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Boston College Law School

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Friday, May 14, 2010

Why 102(b)(7) Matters

I wanted to follow up on an earlier post, Triggering Revlon with Nonconvertible Debt.  In the last paragraph of that post I noted that Lyondell reminds us that good faith claims are very hard to win.  Stefan Padfield (Business Law Prof Blog) wrote me to remind me that the presence of an optional 102(b)(7) provision in the certificate is what is really motivating the good faith litigation.

It's Friday, and the last day of exams in many places, so it's probably worth quickly walking through why 102(b)(7) matters and the role it's playing in many of these cases, like Binks.

In Van Gorkom the court found directors had breached their duty of care when - among other things - they approved a merger agreement without adequately informing themselves of the agreement's contents.  The directors in that case had to pay damages.   The response to this decision was swift.  Delaware adopted Sec. 102(b)(7) which permits corporations to include provisions eliminating monetary damages for director for any breach of fiduciary duty.   This limitation on personal liability is subject to certain conditions.  A corporation may not eliminate liability for any of the following:  

(i) For any breach of the director's duty of loyalty to the corporation or its stockholders; (ii) for acts or omissions not in good faith or which involve intentional misconduct or a knowing violation of law; (iii) under § 174 of this title; or (iv) for any transaction from which the director derived an improper personal benefit.

This language basically tells you that with a 102(b)(7) provision in its certificate there are no monetary damages for Van Gorkom-like violations of the duty of care. Where there is only a care claim at stake and where plaintiffs are only seeking monetary damages, then courts will permit defendants to raise 102(b)(7) as an affirmative defense and will dismiss these cases at the earliest possible moment.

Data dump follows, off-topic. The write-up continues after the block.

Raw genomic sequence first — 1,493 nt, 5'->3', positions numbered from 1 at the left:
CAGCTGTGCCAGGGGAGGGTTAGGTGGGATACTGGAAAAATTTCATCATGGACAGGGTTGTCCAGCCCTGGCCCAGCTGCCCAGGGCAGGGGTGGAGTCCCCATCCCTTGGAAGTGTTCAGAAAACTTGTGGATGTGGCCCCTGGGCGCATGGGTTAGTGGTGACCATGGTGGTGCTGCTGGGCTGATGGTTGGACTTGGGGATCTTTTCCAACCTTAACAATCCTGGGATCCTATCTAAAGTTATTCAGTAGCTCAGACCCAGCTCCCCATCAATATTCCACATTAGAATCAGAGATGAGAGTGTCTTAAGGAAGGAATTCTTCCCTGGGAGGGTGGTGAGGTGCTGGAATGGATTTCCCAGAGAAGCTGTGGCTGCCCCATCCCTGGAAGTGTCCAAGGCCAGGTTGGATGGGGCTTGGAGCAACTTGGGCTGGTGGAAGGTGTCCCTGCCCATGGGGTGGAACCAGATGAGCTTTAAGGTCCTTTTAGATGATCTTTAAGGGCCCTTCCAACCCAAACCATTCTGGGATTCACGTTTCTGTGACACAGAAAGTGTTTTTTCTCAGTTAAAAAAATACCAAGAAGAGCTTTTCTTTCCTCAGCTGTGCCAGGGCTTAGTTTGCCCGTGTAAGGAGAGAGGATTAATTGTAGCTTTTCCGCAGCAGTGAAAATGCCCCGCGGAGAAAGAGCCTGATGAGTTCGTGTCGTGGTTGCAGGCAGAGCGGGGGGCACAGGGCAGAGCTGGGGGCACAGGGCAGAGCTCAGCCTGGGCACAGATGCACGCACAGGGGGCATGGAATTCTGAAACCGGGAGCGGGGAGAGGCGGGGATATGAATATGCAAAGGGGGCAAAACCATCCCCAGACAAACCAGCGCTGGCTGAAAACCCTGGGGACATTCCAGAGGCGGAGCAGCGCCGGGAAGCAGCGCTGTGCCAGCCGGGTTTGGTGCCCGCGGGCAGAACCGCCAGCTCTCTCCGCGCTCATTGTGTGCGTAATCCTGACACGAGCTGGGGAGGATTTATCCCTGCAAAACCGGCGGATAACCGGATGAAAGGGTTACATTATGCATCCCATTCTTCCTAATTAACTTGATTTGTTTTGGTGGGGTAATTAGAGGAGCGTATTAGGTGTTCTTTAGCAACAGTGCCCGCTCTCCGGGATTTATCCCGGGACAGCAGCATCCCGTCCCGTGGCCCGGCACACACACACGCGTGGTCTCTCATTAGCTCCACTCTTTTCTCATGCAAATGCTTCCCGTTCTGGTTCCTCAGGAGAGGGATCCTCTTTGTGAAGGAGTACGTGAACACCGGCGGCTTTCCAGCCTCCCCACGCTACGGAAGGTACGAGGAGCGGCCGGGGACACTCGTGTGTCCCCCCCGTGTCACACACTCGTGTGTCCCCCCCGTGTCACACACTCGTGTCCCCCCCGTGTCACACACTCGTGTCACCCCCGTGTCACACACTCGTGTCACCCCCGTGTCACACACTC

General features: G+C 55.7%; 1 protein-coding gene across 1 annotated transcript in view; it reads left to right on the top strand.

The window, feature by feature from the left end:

Now, the drafters 102(b)(7) could have just said a corporation may only eliminate liability for monetary damages for any violation of the director's duty of care, but they didn't.  What they did was create some unintended ambiguities that created an opportunity for creative plaintiff counsel to bring new claims.  In this case, the language that does not permit exculpation of acts not in good faith became a license for new claims.  The plaintiff’s strategy in the face of a 102(b)(7) provisions was to take an act by an otherwise independent and informed board that should by all rights be a care claim and convert it into a claim for which there might be the prospect of monetary damages.  By arguing that directors acted in bad faith, it might be possible to convert a care claim into a claim for damages.  Plaintiffs made that argument with gusto.  

However, in Stone v Ritter, the court started to put the brakes on such claims by endorsing Caremark and placing these good faith claims clearly in the realm of the duty of loyalty.  

In Lyondell, the plaintiffs again made an argument that an otherwise independent board had violated its fiduciary duties when it agreed to sell the company.  Plaintiffs argued that the board’s failure was not one of care, but that they had acted in bad faith.  Had this argument won the day, the action would have survived summary judgment and what would otherwise be an exculpable care claim would have been converted to a loyalty claim for which monetary damages would be available. 

The court in Lyondell recognized that there may be some violations of a director’s duty of care – for example a failure to act in the face of a known duty – that can rise to the level of acts not in good faith.  However, in order to make the magical conversion from an exculpable care claim to a non-exculpable loyalty claim, the facts must be extreme.  That’s where the court’s language “utter failure” comes into play.   To convert a care claim to a loyalty claim, a board would have to utterly fail to act in the face of a known duty. 

It’s hard to utterly fail.  I mean, you really have to try.  Think about how malleable the Revlon standard is.  There is no single blueprint to guide a board on how to fulfill their obligations under Revlon.  In the face of several reasonable alternatives, a court is not going to step in and tell an informed and disinterested board that it picked the wrong one.  It’s hard to imagine how a well-advised board would ever run afoul of Revlon's reasonableness standard to such a degree that it utterly fails.  I guess it could happen, but it’s not going to happen very often.

Is it Summer already?

-bjmq

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